In this letter we report on the growth of high quality InSb by molecular beam epitaxy that has been optimized using reflection high energy electron diffraction. A 4.8 µm InSb layer grown on GaAs at a growth temperature of 395 °C and a III/V incorporation ratio of 1:1.2 had an x-ray rocking curve of 158 arcsec and a Hall mobility of 92,300 cm²·V−1 at 77 K. This is the best material quality obtained for InSb nucleated directly onto GaAs reported to date. [reprint (PDF)]
 
1.  GaN-based nanostructured photodetectors
J.L. Pau, C. Bayram, P. Giedraitis, R. McClintock, and M. Razeghi
SPIE Proceedings, San Jose, CA Volume 7222-14-- January 26, 2009 ...[Visit Journal]
The use of nanostructures in semiconductor technology leads to the observation of new phenomena in device physics. Further quantum and non-quantum effects arise from the reduction of device dimension to a nanometric scale. In nanopillars, quantum confinement regime is only revealed when the lateral dimensions are lower than 50 nm. For larger mesoscopic systems, quantum effects are not observable but surface states play a key role and make the properties of nanostructured devices depart from those found in conventional devices. In this work, we present the fabrication of GaN nanostructured metal-semiconductor-metal (MSM) and p-i-n photodiodes (PIN PDs) by e-beam lithography, as well as the investigation of their photoelectrical properties at room temperature. The nanopillar height and diameter are about 520 nm and 200 nm, respectively. MSMs present dark currents densities of 0.4 A/cm2 at ±100 V. A strong increase of the optical response with bias is observed, resulting in responsivities higher than 1 A/W. The relationship between this gain mechanism and surface states is discussed. PIN PDs yield peak responsivities (Rpeak) of 35 mA/W at -4 V and show an abnormal increase of the response (Rpeak > 100 A/W) under forward biases. [reprint (PDF)]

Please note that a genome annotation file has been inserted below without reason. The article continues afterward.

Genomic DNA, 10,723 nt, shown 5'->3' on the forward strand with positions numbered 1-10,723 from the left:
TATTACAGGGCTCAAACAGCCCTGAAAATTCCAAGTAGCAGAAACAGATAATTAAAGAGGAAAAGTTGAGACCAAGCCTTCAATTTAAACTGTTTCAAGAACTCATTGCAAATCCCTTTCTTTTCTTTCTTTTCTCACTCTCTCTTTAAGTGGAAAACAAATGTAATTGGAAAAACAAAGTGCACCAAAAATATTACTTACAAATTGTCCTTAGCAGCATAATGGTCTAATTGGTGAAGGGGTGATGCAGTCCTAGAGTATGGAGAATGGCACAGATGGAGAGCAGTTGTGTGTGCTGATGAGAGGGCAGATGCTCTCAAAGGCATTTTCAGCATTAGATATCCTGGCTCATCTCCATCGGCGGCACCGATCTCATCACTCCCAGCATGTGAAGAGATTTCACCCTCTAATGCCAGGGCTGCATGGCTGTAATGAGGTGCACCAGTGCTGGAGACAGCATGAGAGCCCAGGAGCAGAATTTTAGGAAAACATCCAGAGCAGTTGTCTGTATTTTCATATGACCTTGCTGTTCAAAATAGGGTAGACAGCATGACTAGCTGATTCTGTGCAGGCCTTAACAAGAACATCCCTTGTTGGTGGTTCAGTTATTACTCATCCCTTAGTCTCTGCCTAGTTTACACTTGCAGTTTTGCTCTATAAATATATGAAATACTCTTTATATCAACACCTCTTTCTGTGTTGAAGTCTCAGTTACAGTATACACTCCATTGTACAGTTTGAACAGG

1.  Research activity on Type-II InAs/GaSb superlattice for LWIR detection and imaging at the Center for Quantum Devices
M. Razeghi and B.M. Nguyen